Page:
November 22

There is something synchronistic in the fact that tomorrow, the fiftieth anniversary of the assassination of John F. Kennedy, occurs on the same day of the week that the actual event occurred. It was a Friday.

CBSNewsbulletinI was in the fifth grade at Hemet Elementary in Mrs. Peyton’s class. We were all sitting there working on what subject I don’t remember when the principal, Mr. Elliott, came in and said, “There’s something on television I think you need to see.” Mrs. Peyton asked, “Channel 13?” Channel 13 being the Los Angeles independent station that in those days carried educational programming during the day, and on which we had our Spanish lessons. Mr. Elliot replied, “Two, four or seven,” the CBS, NBC, and ABC affiliate stations. Mrs. Peyton turned the TV on Channel 2. The screen showed the static CBS news bulletin slide and we heard Walter Cronkite’s voice telling us that something had happened somewhere. It took a couple of minutes for us to figure out what had happened.

November 22 is my Dad’s birthday. (Happy birthday, Dad!) He and my mother had plans to go into San Bernardino to see a play. They went as scheduled, and my brother and I spent the night at my grandparents as planned. As expected, the performance was cancelled and the box office was handing out refunds. But my parents let us stay with Grandma and Grandpa as planned (one of our favorite things to do), and we learned about that in the morning.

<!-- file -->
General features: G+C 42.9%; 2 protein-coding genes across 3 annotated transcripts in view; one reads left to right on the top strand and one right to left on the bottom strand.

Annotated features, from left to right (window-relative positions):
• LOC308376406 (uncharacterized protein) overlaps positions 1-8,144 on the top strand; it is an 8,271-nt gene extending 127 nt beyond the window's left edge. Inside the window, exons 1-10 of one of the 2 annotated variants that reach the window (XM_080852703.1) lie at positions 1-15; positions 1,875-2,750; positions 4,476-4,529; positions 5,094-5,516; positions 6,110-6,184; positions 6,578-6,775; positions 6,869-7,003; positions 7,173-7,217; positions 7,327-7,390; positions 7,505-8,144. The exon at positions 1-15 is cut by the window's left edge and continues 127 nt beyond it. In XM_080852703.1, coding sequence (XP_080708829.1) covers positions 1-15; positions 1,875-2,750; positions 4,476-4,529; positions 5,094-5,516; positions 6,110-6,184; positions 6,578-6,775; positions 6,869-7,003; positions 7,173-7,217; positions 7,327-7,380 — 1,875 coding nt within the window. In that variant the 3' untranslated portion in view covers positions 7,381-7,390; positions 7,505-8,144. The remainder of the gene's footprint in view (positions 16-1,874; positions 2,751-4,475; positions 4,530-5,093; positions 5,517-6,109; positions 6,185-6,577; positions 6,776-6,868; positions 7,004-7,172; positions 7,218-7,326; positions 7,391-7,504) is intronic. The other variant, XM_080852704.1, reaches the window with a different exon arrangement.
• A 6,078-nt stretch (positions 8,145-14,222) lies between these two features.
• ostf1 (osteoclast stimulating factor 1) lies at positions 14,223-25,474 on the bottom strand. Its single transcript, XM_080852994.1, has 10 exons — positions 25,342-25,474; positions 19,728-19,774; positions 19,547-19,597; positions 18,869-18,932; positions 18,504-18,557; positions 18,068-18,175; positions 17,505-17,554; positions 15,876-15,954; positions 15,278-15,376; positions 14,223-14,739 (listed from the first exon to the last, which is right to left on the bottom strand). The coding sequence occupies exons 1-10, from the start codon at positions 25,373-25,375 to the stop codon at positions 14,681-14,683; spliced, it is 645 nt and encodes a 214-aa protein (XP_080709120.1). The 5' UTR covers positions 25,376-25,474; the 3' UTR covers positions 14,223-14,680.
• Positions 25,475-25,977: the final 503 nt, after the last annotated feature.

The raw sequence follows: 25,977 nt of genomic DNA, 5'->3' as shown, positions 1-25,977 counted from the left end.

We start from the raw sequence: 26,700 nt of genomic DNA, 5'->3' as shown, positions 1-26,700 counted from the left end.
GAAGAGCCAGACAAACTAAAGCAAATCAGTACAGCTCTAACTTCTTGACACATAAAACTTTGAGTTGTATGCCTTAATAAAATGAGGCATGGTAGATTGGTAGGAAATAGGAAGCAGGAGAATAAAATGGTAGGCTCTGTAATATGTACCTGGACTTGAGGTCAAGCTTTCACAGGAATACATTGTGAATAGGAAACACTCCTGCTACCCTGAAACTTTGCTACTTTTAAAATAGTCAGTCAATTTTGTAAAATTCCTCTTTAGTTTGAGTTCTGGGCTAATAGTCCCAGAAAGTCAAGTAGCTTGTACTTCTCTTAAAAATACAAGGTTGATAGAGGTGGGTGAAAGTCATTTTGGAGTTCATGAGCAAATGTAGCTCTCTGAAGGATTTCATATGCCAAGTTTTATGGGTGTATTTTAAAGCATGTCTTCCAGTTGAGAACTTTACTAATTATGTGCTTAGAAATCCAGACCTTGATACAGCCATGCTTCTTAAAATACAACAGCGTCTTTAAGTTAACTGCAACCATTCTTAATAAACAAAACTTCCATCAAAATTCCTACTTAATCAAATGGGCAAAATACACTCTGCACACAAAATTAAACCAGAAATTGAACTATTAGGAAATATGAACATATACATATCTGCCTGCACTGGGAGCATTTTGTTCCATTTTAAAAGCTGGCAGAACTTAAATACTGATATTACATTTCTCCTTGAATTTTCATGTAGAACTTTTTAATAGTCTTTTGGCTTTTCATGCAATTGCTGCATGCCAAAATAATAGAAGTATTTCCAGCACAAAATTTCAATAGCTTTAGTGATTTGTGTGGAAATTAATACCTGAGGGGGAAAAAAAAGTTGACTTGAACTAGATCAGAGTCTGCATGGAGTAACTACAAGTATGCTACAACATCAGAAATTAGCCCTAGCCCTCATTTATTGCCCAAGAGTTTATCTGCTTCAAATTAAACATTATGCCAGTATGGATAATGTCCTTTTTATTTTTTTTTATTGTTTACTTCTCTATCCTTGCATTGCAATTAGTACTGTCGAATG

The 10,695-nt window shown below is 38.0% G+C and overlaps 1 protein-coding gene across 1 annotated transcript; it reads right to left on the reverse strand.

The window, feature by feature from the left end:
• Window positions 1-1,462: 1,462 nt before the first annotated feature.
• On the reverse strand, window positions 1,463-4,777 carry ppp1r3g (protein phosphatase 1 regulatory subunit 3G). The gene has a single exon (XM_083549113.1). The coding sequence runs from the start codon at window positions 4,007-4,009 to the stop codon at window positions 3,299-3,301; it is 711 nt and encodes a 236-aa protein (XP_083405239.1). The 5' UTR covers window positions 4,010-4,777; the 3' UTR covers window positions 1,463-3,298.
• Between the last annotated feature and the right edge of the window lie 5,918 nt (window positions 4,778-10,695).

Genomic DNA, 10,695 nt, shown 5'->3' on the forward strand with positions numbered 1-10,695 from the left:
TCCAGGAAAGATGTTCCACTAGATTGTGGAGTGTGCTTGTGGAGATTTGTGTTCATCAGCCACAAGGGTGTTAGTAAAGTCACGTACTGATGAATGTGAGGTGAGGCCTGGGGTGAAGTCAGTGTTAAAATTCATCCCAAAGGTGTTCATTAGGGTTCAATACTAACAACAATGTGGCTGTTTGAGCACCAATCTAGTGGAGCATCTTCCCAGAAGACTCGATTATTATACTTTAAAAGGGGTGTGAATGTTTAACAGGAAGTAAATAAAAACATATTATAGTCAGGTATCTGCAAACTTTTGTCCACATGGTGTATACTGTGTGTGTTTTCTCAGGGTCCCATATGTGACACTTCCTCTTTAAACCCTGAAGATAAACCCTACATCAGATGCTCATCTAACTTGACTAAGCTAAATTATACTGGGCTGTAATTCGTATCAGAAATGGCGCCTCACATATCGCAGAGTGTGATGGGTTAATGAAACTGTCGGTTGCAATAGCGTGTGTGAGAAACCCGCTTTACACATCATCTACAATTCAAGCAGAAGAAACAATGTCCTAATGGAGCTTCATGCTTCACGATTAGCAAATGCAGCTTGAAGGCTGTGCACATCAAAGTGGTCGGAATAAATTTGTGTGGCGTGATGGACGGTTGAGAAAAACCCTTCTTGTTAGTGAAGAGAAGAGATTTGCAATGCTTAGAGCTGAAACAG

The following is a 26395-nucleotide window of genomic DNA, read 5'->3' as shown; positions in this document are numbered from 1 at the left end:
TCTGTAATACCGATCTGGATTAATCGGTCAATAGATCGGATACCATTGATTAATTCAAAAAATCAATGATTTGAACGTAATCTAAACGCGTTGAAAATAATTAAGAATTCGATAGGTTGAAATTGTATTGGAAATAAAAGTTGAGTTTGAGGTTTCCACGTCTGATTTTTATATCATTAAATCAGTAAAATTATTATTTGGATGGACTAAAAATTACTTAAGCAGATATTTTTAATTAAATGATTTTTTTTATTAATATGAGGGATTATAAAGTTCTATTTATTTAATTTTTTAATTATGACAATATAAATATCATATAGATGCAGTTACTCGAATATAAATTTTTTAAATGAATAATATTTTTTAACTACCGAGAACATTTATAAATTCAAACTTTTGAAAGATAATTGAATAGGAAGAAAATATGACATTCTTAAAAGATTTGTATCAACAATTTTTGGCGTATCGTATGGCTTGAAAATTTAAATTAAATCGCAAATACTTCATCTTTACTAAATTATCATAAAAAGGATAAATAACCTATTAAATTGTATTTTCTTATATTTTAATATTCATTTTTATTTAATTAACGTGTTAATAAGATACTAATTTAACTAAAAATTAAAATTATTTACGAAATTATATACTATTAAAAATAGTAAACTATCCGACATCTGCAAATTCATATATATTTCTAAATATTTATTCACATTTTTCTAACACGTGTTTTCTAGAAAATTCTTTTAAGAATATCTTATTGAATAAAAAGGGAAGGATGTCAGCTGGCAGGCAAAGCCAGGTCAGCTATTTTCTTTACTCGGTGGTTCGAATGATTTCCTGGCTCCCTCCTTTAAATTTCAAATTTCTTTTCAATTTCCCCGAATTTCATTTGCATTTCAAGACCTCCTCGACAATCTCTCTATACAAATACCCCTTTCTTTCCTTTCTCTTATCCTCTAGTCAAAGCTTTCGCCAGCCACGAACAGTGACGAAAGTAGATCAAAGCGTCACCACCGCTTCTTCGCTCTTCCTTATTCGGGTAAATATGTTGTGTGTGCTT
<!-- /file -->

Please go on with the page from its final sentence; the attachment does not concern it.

After the period of mourning, the lying in state of the body, the procession with the riderless horse, and the funeral mass we eventually returned to some semblance of normal. Shortly after that, the questions started coming. Did Lee Harvey Oswald act alone? Was there a conspiracy? If so, who was responsible? The mob? Disaffected Cubans? The Soviets? Did Oswald have the marksmanship skills to hit both the president and Governor Connally? Was there a gunman on the grassy knoll? Those questions persist today.

One popular book recently published presents the thesis that there were a lot of things that made people believe there was a conspiracy. The killing of Lee Harvey Oswald. The destruction of the president’s medical records. Mistakes made in the Warren Commission investigation and in who was allowed to be interviewed. Yet the author maintains there probably was no conspiracy.

We will never know. Questions will remain unanswered. And for those of us who remember that tragic day there will never be full closure.


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